Jesus said, “Whoever loses his life for my sake will find it” (Matthew 10:39). And the apostle Paul said, “Therefore, my dear brothers, stand firm. Let nothing move you. Always give yourselves fully to the work of the Lord, because you know that your labor in the Lord is not in vain” (I Corinthians 15:58). In the New Testament the idea of service is second in importance only to the idea of salvation.

There is at least one task that every single Christian can do – pray! No church member can rightly say, “I would like to do something in the service of the Lord, but there is nothing for me to do.” If you believe there is absolutely nothing you can do in the work of God’s kingdom in your community, go to your pastor and volunteer your services. If he faints, it will be because pastors don’t get volunteers all that often.

The postmaster in my home town way back in the 1940’s loved poetry. He periodically placed poems on the post office bulletin board for patrons to read and enjoy. One poem in particular still sticks in my mind:

“Often when I pass the church,

I stop in for a visit,

So that when I’m finally carried in,

The Lord won’t ask, ‘Who is it?’”

The King of Kings wants those who serve Him to have willing hands, clean hands, and praying hands. As you enter church next Sunday and you hear Christ saying to you, “Show me your hands,” don’t be surprised. But before you show Him your hands, ask Him to show you His hands. The Bible tells us that they were healing hands, protecting hands, and serving hands. But of vastly more importance, they are also nail-scarred hands. They reveal just how far God was willing to go to prove how much He loves you.

What do your hands reveal?


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Have you ever wondered why Jesus taught His disciples to pray to God, the Father, and to close each prayer by saying, “In Jesus’ name”? Here is why: we have no claims upon God because of any goodness or service of our own, but Jesus has infinite claims upon Him. It is because Jesus loves us that He has given us the right to approach the Father using His name. Therefore, we should pray boldly, not timidly.

When we pray in Christ’s name we pray on the ground of His atoning death when He took our sins upon Himself. Who among us can say, “Lord, because of the way I live, I have earned the right to be both heard and answered in the way I ask? None of us have earned that right. It is only as we approach God the Father in the name of His Son. The reason for this is that prayer in Jesus’ name is based on His relationship with the Father. God delights in answering prayers that are prayed in His Son’s name.

R.A. Torrey, in The Power of Prayer, told the story of a father and mother who lived in Columbus, Ohio during the early 1860’s. They had only one child, a son, who was the joy of their hearts. Soon after the outbreak of the Civil War, the son came home one day and said to his parents, “I have enlisted in the Union Army.” They felt badly, of course, to see their son leave home, but they loved their country and were willing to make the sacrifice of giving their son to save the Union.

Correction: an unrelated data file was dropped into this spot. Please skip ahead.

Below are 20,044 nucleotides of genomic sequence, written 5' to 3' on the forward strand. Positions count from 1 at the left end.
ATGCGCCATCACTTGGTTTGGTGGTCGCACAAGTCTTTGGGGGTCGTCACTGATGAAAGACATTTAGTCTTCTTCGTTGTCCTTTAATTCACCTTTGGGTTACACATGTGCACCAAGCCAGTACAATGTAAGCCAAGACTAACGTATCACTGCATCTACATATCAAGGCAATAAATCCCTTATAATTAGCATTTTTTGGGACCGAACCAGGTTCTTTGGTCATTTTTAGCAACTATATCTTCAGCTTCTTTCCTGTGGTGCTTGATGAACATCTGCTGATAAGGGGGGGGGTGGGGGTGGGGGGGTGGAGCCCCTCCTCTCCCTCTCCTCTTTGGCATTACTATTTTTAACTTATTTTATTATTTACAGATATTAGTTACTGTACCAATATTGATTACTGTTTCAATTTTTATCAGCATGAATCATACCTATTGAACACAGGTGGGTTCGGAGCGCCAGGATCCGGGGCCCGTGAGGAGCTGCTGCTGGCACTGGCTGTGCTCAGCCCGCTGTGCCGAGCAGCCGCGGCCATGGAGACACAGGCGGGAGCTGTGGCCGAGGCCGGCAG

After their son had gone to the front, he wrote home regularly, telling his father and mother about his experiences in camp and elsewhere. His letters were full of brightness and good cheer, and they brought joy to his parent’s lonely hearts. But one day, at the regular time, no letter came.

Days passed, and no letter came from the front. Weeks passed, and they wondered what might have happened to their son. One day a letter came from the United States government, and in it they were told that there had been a great battle, and that their son, among many others, had been killed. The light went out in their hearts and in their home.

Days, weeks, and months passed by and they still had not heard anything further concerning their son. Finally the war came to an end. One morning as they were sitting at the breakfast table, the maid came in and said, “There is a poor, ragged fellow at the door, and he wants to speak to you. But I knew you did not wish to speak to a man like him. He handed me this note and asked me to put it in your hand.”

She handed to the father a soiled and crumpled piece of paper. When the father opened the note and began to read it, he quickly realized that the handwriting belonged to his son who had been killed in battle. The note said:

“Dear Father and Mother:

I have been shot and have only a short time to live, and I am writing you this last farewell note. As I write, there is kneeling beside me my most intimate friend in the company, and when the war is over he will bring you this note. When he does, be kind to him for Charlie’s sake.

Your son, Charles”

You can be certain that there was absolutely nothing in that father and mother’s house they would have considered too good for the man at their door whom they had assumed to be poor tramp. Why is this true? It would have been “for Charlie’s sake.”

Likewise, there is absolutely no resource or blessing in heaven or on the earth that is too good or too great that God will not supply for the meeting of our needs when it is in the framework of His will for us, and if we have sincerely prayed in Jesus’ name. Therefore, when your outlook is bad, you would be wise to try the up-look. God is never more than a prayer away.

An anonymous author penned these beautiful words:

“When God inclines the heart to pray,
He hath an ear to hear:
To Him there’s music in a groan,
And beauty in a tear.”

Days that are hemmed in on both ends by prayer they are not likely to come unraveled in the middle. And why is this true? Prayer provides power, poise, peace and purpose.